Let’s say that your business found it necessary to terminate a 62-year old line manager who had been with the company for more than twenty years and was close to retirement.  Let’s say this individual – a quiet, private man whose wife had been battling a chronic condition at home for year – had, over the last 18 months, consistently failed to address increasingly serious quality deficits for a new $100 million product line.  The next morning, the man comes to work as the night shift is standing down. He runs over a supervisor with his vehicle, fires a shotgun at the security guard, killing him, and then takes his own life.

A Threat Assessment Team Fail

In the aftermath of this tragedy, your entire leadership team as well as your top people across multiple departments wonder why – since the company has had a threat assessment team now for a few years – this event could not have been prevented. Within two days, experts in workplace violence prevention are on premises.  And within the first 45 minutes of questions, it’s clear that they’ve uncovered a critical key finding. “You’ve got the makings of an excellent threat assessment team in place,” the expert’s Project Lead explains. “But you haven’t filled all the seats at this table.”

Sample Drivers of Threat Assessment Team Membership

Many different disciplines must be represented in the composition of your threat assessment team.  A multi-disciplinary threat assessment team that draws its members from many facets of the workplace and community is enriched by diverse perspectives, as well as access to many more sources of information.  But every business and key facility has different requirements.

  • Some requirements depend on factors such as the industry, business model, size of location, number of employees, type of skillsets on premises, history of labor relations, and economic conditions at both national and the local level.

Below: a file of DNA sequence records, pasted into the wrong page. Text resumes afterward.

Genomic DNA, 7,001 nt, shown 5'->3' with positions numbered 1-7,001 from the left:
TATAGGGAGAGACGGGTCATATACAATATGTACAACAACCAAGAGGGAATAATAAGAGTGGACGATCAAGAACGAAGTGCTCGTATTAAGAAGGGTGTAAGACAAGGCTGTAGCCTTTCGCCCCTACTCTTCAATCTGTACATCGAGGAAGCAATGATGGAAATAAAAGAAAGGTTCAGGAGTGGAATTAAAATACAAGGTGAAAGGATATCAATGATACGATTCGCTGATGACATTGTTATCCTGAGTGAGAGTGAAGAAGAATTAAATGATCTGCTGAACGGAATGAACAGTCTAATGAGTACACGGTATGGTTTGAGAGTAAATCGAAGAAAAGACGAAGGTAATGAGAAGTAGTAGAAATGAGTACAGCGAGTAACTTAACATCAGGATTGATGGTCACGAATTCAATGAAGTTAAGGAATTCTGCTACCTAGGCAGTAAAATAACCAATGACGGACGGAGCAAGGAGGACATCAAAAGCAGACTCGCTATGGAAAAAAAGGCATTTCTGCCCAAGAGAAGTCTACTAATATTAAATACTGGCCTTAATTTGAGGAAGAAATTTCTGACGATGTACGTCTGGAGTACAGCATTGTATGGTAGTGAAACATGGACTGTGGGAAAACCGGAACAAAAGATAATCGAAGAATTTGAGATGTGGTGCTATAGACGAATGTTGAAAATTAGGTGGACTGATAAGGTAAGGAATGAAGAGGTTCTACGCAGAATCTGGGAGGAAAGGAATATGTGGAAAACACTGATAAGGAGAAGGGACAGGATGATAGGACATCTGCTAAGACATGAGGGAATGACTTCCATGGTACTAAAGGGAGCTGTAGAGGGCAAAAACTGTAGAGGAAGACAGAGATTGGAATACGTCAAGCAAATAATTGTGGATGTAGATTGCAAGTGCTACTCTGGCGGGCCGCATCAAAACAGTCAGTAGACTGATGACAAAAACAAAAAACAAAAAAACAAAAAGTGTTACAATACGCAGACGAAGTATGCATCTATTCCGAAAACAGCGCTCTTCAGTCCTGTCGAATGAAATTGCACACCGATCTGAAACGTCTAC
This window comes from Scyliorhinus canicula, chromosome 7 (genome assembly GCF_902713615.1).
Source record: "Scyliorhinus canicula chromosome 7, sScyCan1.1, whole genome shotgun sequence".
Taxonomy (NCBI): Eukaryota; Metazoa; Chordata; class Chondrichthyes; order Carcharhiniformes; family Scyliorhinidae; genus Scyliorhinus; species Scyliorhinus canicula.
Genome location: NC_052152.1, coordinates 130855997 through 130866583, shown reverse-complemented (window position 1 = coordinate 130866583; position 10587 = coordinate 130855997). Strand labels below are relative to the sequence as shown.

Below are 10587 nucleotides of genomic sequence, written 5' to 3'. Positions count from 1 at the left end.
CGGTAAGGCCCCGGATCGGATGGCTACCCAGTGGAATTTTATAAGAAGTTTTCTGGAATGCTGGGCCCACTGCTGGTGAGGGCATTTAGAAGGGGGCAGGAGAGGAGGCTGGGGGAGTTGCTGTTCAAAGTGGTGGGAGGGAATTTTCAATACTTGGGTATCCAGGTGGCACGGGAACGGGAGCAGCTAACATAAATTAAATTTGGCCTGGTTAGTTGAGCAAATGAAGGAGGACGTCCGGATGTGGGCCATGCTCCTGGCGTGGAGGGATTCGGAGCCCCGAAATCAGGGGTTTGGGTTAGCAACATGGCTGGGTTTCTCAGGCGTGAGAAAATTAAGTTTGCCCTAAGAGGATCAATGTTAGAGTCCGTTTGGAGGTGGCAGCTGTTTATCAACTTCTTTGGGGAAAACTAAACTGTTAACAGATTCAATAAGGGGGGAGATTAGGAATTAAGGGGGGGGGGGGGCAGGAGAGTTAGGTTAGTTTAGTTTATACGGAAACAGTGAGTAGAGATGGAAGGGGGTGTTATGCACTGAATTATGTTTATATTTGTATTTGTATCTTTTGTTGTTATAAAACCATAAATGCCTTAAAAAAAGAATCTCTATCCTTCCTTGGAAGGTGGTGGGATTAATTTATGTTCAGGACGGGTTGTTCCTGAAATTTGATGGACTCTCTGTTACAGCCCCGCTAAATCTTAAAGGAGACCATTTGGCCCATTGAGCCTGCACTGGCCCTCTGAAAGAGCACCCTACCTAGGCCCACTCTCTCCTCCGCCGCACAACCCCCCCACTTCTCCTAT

• Other requirements depend on a host of hard-to-measure influences such as shop-floor culture, attitudes toward management, and employee beliefs related to privacy, communications and personal hardships at work or at home.

Threat Assessment Teams Require Input from Many Perspectives

At minimum, membership of your threat assessment team should include representatives from the following :

  1. Security Department – Security personnel play a key role at many phases.
  2. Human Resources – Especially helpful if an employee displays behaviors of concern.
  3. Legal Services – Legal relations representation is critical to ensuring that you properly define all legal issues during a case management.  In some circumstances, legal services staff can lead efforts to obtain protective orders or engage in other legal procedures related to the team’s activities.
  4. Supervisors: Often times the “first line of defense” in detecting and monitoring “behaviors of concern” within a workforce.
  5. Local Mental Health Liaison – If not included as regular members of the team, they should be notified of its existence and included as ad hoc members when needed for information sharing.
  6. Labor Unions – In organizations that have labor unions, corporate leadership should recognize that both management and union leaders have a mutual responsibility to ensure a safe workplace environment for employees. Unions can play a key role in preventing acts of workplace violence.
  7. Local Law Enforcement – A memorandum of agreement should be developed with the police department so its representatives are able to fully participate as members of the threat assessment team when deemed as necessary.
  8. Outsourced Entities – Any other external partners with whom members of your community regularly interact.  Can also include human resources from relevant outsourced service providers only upon request from the standing team. 

A Good Team Can Save Lives – and Also the $100 Million Product Line

Go back over the details I’ve provided on the incident above. It’s not hard to see where insights – even snippets of critical information – from any of the six representatives above could have resulted in a different outcome. It’s hard to measure prevention.  But one of these days, it would be nice to prove what my team of specialists and I  have learned over the years: that in spite of the rising number of workplace violence incidents in the United States – and the many acts that were never discovered in time – threat assessment teams with the right people in place have and continue to save hundreds, and maybe thousands, of lives every year.